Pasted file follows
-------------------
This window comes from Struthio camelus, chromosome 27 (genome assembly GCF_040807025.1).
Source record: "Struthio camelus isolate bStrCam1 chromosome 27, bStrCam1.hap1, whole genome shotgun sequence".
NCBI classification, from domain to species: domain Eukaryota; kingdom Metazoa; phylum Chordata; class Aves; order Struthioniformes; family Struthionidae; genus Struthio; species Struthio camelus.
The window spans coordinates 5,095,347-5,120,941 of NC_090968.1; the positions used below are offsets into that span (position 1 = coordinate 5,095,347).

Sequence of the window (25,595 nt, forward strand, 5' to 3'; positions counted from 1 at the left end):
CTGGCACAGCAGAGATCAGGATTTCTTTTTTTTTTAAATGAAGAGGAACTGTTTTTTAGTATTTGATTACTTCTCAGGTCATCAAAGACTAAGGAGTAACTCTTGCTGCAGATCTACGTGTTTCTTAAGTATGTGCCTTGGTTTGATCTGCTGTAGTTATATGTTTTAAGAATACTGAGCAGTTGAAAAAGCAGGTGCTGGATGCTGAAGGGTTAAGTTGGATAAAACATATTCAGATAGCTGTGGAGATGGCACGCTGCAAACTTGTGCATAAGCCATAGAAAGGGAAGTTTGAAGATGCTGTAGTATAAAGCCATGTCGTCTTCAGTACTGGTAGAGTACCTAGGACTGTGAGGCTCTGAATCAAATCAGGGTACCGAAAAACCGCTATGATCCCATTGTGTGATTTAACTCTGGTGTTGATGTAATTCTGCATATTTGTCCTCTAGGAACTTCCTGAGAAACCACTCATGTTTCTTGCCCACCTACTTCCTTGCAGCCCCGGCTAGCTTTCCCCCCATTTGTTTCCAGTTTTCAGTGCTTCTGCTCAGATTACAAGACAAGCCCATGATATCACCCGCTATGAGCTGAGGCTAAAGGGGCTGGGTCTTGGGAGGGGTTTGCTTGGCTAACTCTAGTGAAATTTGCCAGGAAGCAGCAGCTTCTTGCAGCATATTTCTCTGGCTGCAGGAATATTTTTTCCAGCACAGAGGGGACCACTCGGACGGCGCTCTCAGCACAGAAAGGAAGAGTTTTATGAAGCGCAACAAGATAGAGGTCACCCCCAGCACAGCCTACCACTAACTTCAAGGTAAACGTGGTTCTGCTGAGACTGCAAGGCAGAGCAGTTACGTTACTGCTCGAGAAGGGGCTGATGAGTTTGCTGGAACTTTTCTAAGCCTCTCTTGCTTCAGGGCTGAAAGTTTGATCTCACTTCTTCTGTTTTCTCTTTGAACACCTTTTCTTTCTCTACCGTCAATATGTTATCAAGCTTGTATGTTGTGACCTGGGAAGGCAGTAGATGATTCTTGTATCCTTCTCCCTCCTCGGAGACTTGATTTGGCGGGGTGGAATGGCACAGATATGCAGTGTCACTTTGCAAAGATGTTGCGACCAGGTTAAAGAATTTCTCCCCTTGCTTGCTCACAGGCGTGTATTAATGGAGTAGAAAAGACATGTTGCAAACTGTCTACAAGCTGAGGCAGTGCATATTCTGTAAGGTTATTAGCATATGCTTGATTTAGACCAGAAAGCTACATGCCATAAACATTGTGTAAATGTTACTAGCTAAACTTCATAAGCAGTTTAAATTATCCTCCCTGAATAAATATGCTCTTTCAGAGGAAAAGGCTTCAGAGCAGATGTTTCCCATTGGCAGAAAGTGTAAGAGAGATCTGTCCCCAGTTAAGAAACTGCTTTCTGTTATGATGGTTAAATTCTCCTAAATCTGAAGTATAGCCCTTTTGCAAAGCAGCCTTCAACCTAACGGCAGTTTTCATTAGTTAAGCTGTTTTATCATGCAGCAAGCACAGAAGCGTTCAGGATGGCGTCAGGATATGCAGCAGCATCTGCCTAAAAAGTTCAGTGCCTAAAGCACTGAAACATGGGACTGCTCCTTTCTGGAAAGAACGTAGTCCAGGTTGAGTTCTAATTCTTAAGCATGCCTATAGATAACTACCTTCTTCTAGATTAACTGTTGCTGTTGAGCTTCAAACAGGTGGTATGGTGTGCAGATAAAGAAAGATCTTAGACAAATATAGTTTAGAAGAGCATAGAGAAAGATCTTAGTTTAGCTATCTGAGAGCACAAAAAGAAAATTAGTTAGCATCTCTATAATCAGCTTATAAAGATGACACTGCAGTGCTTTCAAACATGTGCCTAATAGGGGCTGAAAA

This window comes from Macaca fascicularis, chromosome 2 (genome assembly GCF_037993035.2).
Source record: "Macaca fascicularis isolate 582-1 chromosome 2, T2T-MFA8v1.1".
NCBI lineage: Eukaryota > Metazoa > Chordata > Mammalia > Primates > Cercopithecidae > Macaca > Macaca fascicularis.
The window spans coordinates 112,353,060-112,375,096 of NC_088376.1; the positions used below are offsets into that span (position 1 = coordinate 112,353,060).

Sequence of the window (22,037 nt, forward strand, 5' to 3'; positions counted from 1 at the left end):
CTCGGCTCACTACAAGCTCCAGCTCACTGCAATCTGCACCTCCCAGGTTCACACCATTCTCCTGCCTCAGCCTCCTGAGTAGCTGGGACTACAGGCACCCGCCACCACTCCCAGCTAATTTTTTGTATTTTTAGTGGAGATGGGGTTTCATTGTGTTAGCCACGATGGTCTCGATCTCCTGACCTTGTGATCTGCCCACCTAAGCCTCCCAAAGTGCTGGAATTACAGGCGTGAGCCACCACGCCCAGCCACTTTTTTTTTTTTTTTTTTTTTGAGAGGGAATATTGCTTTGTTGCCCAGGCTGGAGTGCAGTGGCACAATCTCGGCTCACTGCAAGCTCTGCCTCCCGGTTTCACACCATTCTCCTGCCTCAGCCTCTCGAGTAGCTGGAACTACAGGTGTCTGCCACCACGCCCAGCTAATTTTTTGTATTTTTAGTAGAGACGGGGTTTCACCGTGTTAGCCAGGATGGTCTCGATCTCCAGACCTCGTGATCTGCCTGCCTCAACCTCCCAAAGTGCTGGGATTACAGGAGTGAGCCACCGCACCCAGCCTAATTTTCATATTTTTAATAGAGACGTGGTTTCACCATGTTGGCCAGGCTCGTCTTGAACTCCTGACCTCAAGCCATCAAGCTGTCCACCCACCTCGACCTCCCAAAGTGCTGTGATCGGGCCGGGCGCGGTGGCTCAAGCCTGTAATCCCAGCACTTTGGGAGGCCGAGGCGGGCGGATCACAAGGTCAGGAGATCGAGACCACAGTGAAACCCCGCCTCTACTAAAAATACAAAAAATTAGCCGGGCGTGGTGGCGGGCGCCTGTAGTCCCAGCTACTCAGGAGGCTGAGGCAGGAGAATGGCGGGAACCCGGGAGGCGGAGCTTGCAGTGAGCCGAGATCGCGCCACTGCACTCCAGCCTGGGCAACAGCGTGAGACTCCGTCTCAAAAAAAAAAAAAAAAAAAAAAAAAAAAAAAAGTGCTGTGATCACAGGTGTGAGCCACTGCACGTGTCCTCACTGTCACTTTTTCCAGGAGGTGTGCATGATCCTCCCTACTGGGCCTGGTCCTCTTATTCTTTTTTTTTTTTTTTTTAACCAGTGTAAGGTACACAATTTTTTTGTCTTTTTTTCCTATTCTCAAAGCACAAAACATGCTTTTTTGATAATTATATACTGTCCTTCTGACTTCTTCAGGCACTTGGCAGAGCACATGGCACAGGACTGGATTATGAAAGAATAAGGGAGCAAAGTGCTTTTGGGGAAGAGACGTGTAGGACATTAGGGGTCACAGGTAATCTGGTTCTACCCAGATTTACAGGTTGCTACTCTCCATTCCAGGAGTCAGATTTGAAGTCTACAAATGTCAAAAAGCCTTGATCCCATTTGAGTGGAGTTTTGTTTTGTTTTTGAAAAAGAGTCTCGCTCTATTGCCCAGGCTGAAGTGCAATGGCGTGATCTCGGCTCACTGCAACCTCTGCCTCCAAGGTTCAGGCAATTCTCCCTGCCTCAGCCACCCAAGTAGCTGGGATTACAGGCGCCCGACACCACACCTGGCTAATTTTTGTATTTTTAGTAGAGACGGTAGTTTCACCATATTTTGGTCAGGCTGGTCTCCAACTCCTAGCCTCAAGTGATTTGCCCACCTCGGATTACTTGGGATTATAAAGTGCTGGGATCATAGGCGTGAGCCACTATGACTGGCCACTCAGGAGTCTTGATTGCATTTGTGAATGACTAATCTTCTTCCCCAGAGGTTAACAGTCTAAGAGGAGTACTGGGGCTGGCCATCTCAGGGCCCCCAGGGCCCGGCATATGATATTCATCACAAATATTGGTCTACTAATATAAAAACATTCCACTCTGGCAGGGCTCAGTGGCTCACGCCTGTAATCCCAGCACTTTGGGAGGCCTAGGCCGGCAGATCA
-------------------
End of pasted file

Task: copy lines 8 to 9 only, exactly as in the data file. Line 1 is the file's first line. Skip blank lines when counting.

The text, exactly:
Source record: "Macaca fascicularis isolate 582-1 chromosome 2, T2T-MFA8v1.1".
NCBI lineage: Eukaryota > Metazoa > Chordata > Mammalia > Primates > Cercopithecidae > Macaca > Macaca fascicularis.